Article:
The importance of well-rounded curricula that balance STEM subjects, languages, social sciences and the arts cannot be stressed enough. Music educators enjoy the benefits of teaching from their passions on a subject that stays timeless while incorporating new innovations nd developments. Additionally, the inclusion of music studies in education programs at all levels has demonstrated positive effects on learning in other subject areas. With healthy job growth rates projected for the next decade, now may be a good time to join in this rewarding field.
Music Education Integral to Interdisciplinary Curricula
Ordinary citizens, educators and nonprofit organizations such as the All-Stars Project, Inc. and Music Unites continue to stress the vital importance of keeping music education a priority. As a PBS.org article explains, research has tied musical training to measurable benefits such as language development and fine motor skills. They also help build children’s spatial-temporal abilities, which are vital to the type of problem-solving capabilities needed in STEM subjects. Moreover, the study of music also ties in with history, social sciences and cultural studies.
Job Prospects Expected to Remain Strong
Employment for elementary, middle and high school teachers will likely keep pace with that of other industries. For all three categories, the Bureau of Labor Statistics predicts a 6 percent increase in jobs between 2014 and 2024. Post-secondary job prospects are even more promising, with BLS estimates projecting a rise by 13 percent. Salary potential is widely diverse in the field, ranging anywhere between $30,000 and $71,000. According to the BLS, college and university art, music and drama teachers earned even more in 2015, with a mean annual wage of $76,710.
Further Education Is Critical to Your Success
Obtaining your master’s in music education is a logical step in your preparation. Whether you eventually seek a doctorate degree for post-secondary employment or want to get your foot in the door at smaller institutions and community colleges, you’ll at least need to finish the first level of graduate education to start you on the right path. Thankfully, you have many options for your future studies, thanks to a wide variety of college and university programs of study.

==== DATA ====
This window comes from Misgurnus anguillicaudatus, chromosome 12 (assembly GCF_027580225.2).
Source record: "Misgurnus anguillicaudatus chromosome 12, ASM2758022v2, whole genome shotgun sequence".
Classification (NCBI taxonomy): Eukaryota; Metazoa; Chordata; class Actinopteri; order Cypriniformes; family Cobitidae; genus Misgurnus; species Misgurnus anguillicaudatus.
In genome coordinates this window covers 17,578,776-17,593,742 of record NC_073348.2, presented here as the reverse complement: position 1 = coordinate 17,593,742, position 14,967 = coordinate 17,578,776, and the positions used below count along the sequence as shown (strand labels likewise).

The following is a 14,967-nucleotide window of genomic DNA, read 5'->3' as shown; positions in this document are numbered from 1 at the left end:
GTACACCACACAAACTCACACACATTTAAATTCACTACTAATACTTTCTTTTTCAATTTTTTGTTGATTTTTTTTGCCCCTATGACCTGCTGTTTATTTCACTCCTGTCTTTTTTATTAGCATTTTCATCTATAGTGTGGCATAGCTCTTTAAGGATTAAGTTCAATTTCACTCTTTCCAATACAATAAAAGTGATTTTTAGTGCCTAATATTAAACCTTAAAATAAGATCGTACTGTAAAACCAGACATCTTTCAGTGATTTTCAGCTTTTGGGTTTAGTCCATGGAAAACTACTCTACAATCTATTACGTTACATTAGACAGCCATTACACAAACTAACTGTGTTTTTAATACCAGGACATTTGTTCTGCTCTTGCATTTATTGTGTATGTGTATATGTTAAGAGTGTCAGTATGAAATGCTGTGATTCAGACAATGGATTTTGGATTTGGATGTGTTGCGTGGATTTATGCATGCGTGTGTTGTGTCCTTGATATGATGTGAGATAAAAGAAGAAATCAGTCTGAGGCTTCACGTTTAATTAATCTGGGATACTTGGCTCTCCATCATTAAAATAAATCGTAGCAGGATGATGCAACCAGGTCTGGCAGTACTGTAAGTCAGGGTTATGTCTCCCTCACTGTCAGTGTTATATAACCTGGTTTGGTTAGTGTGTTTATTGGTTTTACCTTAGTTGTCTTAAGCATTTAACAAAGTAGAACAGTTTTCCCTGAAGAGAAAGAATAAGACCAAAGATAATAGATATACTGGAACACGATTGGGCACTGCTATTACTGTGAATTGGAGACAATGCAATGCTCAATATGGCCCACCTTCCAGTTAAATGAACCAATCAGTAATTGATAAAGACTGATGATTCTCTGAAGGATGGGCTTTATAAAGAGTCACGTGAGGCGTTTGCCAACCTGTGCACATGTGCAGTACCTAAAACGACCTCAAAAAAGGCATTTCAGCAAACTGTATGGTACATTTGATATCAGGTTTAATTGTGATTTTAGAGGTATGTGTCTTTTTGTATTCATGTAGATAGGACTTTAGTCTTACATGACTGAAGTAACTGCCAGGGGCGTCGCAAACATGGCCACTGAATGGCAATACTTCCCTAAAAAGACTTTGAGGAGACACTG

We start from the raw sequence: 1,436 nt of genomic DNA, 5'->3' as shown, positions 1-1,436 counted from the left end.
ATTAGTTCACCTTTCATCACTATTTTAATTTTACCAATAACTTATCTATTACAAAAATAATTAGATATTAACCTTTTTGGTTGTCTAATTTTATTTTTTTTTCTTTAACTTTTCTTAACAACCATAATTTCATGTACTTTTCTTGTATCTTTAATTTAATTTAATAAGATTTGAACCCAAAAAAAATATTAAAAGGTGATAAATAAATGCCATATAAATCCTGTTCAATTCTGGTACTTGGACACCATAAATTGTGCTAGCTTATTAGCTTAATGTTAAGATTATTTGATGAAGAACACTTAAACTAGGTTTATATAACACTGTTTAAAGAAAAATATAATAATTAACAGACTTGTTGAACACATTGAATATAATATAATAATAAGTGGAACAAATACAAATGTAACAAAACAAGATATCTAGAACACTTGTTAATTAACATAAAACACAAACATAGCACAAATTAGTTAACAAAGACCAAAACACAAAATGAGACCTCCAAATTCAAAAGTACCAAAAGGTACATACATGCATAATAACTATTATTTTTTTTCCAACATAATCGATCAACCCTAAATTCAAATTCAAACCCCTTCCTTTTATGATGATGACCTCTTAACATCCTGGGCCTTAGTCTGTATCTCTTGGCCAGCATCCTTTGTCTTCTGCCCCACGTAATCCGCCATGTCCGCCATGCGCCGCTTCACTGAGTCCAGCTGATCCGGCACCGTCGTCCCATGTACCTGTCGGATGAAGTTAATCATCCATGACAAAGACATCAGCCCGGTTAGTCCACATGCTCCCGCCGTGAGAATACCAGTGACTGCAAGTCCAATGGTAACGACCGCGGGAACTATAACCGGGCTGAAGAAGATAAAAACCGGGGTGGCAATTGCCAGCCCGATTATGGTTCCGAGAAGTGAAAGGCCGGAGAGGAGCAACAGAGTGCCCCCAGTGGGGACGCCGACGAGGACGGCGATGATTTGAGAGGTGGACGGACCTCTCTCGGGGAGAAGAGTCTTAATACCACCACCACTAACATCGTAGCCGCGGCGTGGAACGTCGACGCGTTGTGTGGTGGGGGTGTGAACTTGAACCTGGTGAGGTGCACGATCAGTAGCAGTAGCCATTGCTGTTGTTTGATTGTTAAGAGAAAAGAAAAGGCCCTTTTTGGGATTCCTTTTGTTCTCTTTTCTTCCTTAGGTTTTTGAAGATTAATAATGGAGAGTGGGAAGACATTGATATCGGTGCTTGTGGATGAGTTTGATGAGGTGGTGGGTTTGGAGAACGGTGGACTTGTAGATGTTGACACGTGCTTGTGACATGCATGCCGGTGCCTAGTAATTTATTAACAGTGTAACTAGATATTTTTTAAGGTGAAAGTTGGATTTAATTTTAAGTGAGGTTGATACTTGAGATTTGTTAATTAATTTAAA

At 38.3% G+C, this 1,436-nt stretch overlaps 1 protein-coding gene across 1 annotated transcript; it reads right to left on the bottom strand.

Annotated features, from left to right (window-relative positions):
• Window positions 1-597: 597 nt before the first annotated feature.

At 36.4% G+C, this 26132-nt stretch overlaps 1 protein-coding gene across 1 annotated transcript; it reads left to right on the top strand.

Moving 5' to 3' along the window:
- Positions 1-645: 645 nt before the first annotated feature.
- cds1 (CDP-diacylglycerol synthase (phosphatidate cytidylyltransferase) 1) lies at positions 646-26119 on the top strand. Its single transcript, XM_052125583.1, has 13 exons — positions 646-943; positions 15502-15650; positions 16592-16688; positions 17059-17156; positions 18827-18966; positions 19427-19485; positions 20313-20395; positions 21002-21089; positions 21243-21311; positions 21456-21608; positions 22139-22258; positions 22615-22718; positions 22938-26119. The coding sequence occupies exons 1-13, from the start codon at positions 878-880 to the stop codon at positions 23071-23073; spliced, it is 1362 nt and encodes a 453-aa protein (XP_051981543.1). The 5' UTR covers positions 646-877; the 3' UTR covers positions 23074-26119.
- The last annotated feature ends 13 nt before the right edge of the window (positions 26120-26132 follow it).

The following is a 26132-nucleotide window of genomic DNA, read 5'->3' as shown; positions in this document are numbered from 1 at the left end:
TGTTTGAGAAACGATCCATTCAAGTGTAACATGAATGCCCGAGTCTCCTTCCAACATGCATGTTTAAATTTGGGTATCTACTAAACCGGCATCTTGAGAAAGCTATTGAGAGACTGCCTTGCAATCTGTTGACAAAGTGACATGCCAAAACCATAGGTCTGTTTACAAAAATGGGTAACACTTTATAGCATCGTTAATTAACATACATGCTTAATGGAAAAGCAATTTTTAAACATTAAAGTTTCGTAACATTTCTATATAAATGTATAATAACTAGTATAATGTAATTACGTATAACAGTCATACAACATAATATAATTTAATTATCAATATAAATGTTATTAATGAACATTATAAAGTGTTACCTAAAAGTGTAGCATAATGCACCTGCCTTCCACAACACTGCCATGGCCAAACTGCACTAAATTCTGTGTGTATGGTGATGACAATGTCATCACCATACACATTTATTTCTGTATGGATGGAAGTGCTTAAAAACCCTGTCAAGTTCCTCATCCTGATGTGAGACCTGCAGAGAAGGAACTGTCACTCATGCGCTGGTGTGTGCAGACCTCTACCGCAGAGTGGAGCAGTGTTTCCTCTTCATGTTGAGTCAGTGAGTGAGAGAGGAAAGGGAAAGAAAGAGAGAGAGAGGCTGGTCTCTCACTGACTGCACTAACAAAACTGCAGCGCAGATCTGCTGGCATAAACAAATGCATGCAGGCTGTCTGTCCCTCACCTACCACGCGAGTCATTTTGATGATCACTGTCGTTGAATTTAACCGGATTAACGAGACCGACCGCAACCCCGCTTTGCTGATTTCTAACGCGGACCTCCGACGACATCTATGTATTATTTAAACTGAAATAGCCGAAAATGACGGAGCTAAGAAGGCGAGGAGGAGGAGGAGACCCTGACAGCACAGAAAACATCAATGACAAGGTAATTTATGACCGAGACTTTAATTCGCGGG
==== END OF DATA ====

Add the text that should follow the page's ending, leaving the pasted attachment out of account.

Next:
Traditionally, most seeking a music education degree have opted for attending university in person, participating in a program that instructs through classroom methods as well as teaching practica via assistantships and other activities. Nevertheless, online curricula have been crafted to answer the needs of professionals in the 21st century. These programs also blend classroom learning with hands-on experience, typically through continued active instructing and by specifying a capstone course requirement for their degrees.
While requirements for admission can differ slightly, most of these are similar no matter what program you choose. The majority of them require some sort of undergraduate degree in music education from a regionally accredited institution or a music degree with evidence of your completion of state teaching licensure guidelines. However, there are some minor variations between programs. Some may ask for scores from a standardized test for graduate admissions, such as the GRE or the MAT, while others do not. Audition requirements can also vary, but some online programs have nixed this as part of their application processes.
Craft a Promising Career While Making a Difference
Among the most pressing priorities for the betterment of our society, quality education remains a chief concern. Music plays a large part of that, with demonstrated positive effects on overall learning as well as skill-building specifics in many subject areas. With projected growth at all levels, it makes sense to take steps now to gain more knowledge, making yourself more attractive to employers as well as placing yourself in a position to help students achieve their potentials.